Books

For most of my life, I barely touched a book. I never had any interest in reading. I was far too busy doing more ‘important’ things like playing video games. But that all changed around five years ago.

I found my first mentor and he gave me a few books to read and the one lead to another, and another, and so on. It was mostly self-development/psychology and business books. Soon, reading became an obsession.

Roughly three years ago, I stumbled upon a Reddit thread where they were discussing books. They said most people, who read, only read 300 books in their lifetime. That’s around five books a year. For me, that’s not nearly enough because I’m far too curious. So I started reading ‘300 books a year’. Now I should clarify that I never achieve this goal, but it’s a goal none the less.

The point is to read as much as possible.

“But most importantly, gain knowledge.” – This was my idea of books when I started, but after a few years, as someone who enjoys being creative, I realized I need to read a little bit of fiction to stimulate my imagination.

Are there any avid readers out there? What are your thoughts between fiction and non-fiction?

Do you have any book suggestions you would like to share that you feel is a must read?

465 thoughts on “Books

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  1. I love reading, it’s something I’ve been constantly doing since I was little. I read almost anything and this includes fiction and nonfiction. A few years ago, back in school one of my teachers introduced me to Latin American writers. Since then I became obsessed with their novels and read quite a few books in Spanish written by Allende, Marquez etc. Nowadays I tend to read political/philosophical books just because I want to understand better the world we live in. Some of the books I recommend if you are interested in politics/history matters are: Freedom at midnight, Homo Deus and The open veins of Latin America. I also enjoy reading biographical books and here I would recommend Becoming, The Girl with seven names or Born a crime.

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  2. I think both fiction and nonfiction have their benefits. With fiction, it can be an eye opener to worlds you’ve never known before, with stellar plots and characters. Nonfiction can help to expose audiences to all sorts of important, relevant topics. I read a lot of fiction, but I hope to read more good nonfiction in future! Some really good fiction books are The Three Body Problem Trilogy, Six of Crows, The Westing Game, The Wolves of Willoughby Chase, Sophie’s World, and the Chronicles of Narnia. One nonfiction book I especially enjoyed was Seven Brief Lessons on Physics — it’s a wonderful, stimulating introduction to physics! Hope you find these helpful 🙂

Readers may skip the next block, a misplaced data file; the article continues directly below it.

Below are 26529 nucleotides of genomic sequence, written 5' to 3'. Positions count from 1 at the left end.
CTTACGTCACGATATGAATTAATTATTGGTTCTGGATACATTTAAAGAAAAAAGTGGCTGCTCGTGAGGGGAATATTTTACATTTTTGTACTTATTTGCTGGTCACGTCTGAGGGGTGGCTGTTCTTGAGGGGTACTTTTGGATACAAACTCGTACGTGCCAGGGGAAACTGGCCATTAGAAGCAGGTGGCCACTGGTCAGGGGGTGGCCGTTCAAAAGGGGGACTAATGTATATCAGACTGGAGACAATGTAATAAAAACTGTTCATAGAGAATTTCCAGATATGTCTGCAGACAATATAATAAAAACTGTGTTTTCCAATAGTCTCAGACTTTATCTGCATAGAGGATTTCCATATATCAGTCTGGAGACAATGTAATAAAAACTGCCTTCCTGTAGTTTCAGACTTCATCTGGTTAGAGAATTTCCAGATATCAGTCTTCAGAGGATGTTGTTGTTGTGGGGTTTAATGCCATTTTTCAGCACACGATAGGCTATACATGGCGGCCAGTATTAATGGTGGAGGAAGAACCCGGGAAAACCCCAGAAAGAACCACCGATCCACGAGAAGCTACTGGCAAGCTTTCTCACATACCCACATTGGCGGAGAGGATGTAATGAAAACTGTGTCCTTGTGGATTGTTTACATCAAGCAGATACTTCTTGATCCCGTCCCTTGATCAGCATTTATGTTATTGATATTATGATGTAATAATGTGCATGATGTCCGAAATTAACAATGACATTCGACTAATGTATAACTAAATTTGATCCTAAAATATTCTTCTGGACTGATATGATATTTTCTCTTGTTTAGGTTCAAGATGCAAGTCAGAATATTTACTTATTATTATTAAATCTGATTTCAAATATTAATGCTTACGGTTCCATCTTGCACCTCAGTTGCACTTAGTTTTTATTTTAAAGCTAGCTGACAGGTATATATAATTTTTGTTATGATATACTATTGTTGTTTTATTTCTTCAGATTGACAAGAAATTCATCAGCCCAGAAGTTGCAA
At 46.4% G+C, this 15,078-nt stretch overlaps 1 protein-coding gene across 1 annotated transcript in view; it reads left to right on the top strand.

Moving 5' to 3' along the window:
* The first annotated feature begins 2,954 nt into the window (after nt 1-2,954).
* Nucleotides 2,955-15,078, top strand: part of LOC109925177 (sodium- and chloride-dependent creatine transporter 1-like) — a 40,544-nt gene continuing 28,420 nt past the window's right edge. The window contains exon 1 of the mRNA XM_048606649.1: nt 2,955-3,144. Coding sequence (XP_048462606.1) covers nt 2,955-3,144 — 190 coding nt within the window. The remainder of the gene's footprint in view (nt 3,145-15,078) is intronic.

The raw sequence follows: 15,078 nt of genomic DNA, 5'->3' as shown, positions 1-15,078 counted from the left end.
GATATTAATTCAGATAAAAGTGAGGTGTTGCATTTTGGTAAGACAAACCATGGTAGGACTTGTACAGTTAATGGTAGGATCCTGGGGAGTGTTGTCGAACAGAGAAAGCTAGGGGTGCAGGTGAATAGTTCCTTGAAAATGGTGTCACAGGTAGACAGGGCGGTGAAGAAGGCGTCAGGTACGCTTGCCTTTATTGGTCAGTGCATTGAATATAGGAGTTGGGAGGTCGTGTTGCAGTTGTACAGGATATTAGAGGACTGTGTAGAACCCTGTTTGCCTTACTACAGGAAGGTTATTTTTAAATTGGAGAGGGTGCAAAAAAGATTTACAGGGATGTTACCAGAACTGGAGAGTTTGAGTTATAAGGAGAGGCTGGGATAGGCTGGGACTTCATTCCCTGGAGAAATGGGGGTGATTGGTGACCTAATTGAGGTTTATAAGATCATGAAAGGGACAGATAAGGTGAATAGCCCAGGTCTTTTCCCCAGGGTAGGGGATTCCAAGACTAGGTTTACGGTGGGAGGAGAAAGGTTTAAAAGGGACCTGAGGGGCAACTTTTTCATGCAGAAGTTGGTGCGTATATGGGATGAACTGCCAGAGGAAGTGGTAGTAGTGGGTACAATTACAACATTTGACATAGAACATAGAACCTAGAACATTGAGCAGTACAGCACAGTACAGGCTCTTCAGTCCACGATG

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  3. I like reading fiction and nonfiction. You learn a lot from both and one book naturally flows into the next – they become a part of who you are becoming. It’s surprising to me how frequently Outliers, by Malcomb Gladwell, is brought up, during casual conversation. Currently enjoying Sea Wife because I too learned how to sail not too long ago.

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  4. Hi! Have you read “The Silent Patient” by Alex Michaelides? It’s a psychological thriller. The plot twists, the suspense, the order of the scenes, and everything made the book unforgettable. A total page-turner.

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  5. I love reading both fiction and non-fiction. However, it does depend on the subject matter. I love history, historical fiction, mysteries and suspense, true crime…. some biographies – depending on the subject. I am a book addict. I have always loved reading but didn’t become an addict till about my mid-30s.

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  6. I have been an “avid reader” for most of my life, you could call me addicted to reading, actually. I read anything from technical, work-related reports, to travelogues, crime novels, science fiction novels, historical novels, you name it. And blogs covering all those and the space in between. I really cannot imagine not reading. That space in between the genres can be the most interesting. For instance, there are (for me) such clear connections between Isaac Asimov’s Foundation stories, actual human history and current political and environmental events and concerns.
    So when I write my travel-based blog posts, I try to insert some other aspects in there: photographs of natural settings that I like, some humour, some snippets of geological or other scientific background stuff, etc.

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  7. I highly recommend- The Hidden Life of Trees by Peter Wohlleben. It is a mesmerizing account of revelations about what trees feel, how they communicate, how they live as a community, how they care for their young, their sick neighbors and relatives and a lot more. Its fascinating. Its truly ‘discoveries from a secret world’. I am glad I read it. I have no preference so to say. Fiction or non-fiction: as long as it moves/inspires me, I am all for it. Bring it on!

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